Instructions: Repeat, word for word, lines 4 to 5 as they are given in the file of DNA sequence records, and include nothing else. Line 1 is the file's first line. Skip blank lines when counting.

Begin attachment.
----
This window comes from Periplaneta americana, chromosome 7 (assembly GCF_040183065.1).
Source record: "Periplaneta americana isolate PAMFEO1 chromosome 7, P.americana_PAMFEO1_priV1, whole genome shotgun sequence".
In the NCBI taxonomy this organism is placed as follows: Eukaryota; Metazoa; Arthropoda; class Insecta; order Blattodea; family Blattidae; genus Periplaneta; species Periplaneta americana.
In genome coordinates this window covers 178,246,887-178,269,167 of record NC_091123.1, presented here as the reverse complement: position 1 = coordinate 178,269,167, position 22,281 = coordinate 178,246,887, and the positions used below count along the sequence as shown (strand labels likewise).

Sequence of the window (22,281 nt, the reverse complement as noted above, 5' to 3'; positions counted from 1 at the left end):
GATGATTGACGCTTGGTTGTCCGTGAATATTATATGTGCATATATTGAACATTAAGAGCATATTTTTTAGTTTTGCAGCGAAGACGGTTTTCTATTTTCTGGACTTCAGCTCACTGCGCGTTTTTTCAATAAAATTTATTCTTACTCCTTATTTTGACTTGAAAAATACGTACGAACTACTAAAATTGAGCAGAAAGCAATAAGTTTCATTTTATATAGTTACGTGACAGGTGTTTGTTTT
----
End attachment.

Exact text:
In genome coordinates this window covers 178,246,887-178,269,167 of record NC_091123.1, presented here as the reverse complement: position 1 = coordinate 178,269,167, position 22,281 = coordinate 178,246,887, and the positions used below count along the sequence as shown (strand labels likewise).

Sequence of the window (22,281 nt, the reverse complement as noted above, 5' to 3'; positions counted from 1 at the left end):